Rugby World Cup 2023 ‘wide open’, Says Renowned Coach

  • Respected coach Stuart Lancaster believes forecasting this year’s Rugby World Cup champion in France is a challenge.
  • The ex-England guide remarks that the Boks stand as a formidable team.
  • However, he emphasized that Scotland, South Africa’s competitor in Pool B, presents a significant challenge.
  • For additional sports updates, visit the News24 Sports homepage.
  • To place bets for the Rugby World Cup tournament, you can visit the official Sbobet website at You can predict the match scores, which team will win, or who will score a goal. On this site, other sports betting options are available, one of which is soccer.

As the pulse of the Rugby World Cup starts racing in France, Stuart Lancaster, the former England coach, will be keenly observing. An astonishing 11 players from his current team, Racing 92, might take to the field.

Discussing the tournament’s dynamics, he conveyed to AFP, “The possibilities are endless,” further emphasizing how “France’s enthusiasm is set to electrify the event.”

Lancaster’s journey, marked by an early stint as a Scotland youth international, saw him recently shift to the club in Paris’s outskirts after a notable seven-year tenure at Leinster in Ireland.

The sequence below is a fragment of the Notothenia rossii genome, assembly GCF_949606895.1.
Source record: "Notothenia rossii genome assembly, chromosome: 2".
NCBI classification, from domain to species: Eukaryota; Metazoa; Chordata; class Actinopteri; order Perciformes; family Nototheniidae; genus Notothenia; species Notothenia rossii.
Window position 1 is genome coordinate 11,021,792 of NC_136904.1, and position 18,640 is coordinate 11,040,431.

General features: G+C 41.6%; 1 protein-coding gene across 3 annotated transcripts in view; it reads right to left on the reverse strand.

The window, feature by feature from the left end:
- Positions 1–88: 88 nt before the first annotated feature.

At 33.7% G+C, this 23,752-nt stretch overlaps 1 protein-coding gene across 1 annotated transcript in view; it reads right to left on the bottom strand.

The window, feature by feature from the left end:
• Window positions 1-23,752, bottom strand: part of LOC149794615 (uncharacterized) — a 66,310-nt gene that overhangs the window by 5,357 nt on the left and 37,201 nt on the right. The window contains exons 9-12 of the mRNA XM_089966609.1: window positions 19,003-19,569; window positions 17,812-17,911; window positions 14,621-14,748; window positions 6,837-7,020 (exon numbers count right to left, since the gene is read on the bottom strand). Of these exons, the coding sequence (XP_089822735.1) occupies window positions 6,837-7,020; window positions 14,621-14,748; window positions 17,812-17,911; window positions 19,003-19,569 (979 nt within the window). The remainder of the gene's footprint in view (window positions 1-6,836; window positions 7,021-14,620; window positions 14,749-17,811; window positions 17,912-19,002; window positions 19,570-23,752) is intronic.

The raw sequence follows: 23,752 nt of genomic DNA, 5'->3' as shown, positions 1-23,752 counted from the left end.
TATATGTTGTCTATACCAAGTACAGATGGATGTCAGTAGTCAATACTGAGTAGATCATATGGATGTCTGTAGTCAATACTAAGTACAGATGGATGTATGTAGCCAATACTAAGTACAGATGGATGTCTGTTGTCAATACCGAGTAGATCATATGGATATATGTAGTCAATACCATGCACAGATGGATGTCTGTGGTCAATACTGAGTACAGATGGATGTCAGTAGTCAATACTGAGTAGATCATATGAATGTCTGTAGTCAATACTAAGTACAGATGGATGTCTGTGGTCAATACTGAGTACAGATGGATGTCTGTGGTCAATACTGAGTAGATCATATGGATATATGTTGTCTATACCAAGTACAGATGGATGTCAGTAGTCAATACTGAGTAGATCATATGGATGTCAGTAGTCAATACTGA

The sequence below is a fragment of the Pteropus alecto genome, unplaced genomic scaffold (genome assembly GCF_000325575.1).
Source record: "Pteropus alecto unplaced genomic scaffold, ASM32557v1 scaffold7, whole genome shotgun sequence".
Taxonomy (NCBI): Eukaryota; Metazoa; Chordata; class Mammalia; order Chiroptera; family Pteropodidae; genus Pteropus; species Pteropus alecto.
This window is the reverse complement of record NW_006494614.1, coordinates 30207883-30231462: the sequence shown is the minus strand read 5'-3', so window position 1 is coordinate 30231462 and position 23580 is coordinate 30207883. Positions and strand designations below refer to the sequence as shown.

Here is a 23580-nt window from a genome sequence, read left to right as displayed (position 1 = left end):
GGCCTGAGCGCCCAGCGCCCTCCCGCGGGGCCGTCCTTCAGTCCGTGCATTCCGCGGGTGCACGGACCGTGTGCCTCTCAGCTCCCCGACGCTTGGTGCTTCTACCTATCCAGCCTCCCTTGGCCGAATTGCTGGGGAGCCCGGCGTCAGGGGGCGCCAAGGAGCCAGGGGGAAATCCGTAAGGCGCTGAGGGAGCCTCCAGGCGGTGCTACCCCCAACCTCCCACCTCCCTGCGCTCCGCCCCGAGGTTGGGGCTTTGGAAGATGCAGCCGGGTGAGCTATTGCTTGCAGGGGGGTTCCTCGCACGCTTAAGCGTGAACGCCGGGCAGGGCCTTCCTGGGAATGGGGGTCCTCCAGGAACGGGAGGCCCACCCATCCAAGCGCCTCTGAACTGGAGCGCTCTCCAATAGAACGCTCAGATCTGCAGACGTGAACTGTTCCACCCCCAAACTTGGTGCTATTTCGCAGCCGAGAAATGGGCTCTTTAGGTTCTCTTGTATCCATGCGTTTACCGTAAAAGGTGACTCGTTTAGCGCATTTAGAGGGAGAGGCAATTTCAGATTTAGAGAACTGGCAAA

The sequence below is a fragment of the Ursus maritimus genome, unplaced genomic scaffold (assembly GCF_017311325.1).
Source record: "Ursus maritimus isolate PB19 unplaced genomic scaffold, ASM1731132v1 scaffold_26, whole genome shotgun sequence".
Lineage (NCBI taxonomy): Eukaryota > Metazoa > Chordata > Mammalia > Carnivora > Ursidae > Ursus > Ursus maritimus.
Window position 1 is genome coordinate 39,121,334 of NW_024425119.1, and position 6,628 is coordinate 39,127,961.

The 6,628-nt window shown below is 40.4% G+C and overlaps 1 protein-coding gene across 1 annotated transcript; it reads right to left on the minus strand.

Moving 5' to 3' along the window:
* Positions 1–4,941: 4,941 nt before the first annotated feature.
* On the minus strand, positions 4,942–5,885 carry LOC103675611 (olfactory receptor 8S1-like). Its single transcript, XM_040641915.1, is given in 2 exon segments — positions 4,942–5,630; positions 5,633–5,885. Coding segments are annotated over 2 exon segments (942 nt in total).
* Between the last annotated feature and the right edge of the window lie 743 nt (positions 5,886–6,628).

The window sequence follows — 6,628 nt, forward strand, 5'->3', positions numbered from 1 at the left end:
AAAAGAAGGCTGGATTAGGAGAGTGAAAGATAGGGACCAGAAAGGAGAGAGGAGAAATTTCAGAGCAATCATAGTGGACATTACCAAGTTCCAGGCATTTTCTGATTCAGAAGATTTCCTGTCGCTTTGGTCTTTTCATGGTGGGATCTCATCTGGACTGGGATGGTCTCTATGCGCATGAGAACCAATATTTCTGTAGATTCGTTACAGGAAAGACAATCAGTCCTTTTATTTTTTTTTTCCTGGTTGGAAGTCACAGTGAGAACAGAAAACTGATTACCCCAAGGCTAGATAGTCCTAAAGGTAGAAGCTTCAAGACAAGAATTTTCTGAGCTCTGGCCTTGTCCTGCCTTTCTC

With Racing preparing to begin their run, minus 11 of their World Cup stars, against Bordeaux-Begles this Saturday, it’s just a trilogy of Top 14 clashes before the league takes a hiatus till October 29.

Countries like France, Wales, England, South Africa, Fiji, and Georgia are boasting Racing athletes in their lineup. Among them are a few of Racing’s sensational new additions, not forgetting South Africa’s World Cup 2019 victor, Siya Kolisi, who’s gearing up post-injury.

Being pragmatic, Lancaster acknowledges potential setbacks during the contest. Referring to France’s Romain Ntamack’s recent knee setback, he points out that, “He won’t be the last.”

Lancaster underscores the importance of having a robust backup, mentioning, “A deep bench, rich in talent, could be the deciding factor as the finale nears.”

Being let go post the 2015 England team’s pool stage exit, Lancaster remains circumspect about favoring any team. Though he initiated with Scotland, citing, “They’re in top form now.”

“I’ve trained several Irish players, and they, along with host France, look formidable from the northern hemisphere,” he adds.

Looking southward, Lancaster mentions, “The All Blacks are showcasing growing strengths in the Rugby Championship. South Africa is a powerhouse, while Australia’s recent win over New Zealand was a masterclass.”

He, however, reflects on rugby’s unpredictability, saying, “A single game can pivot in so many unexpected directions, from referee decisions, unanticipated card penalties to mere luck.”

Highlighting the emerging teams, he shares, “Tier two nations could steer the outcomes. They might not clinch the title, but with revised eligibility norms, nations like Tonga, Samoa, and Fiji seem promising.”

Amidst the World Cup’s frenzy, Lancaster is acclimating to France – from mastering the language and settling into a new home to “navigating the right side of the road.” Embracing the change, he admits, “It’s enriching and challenging in equal measure.”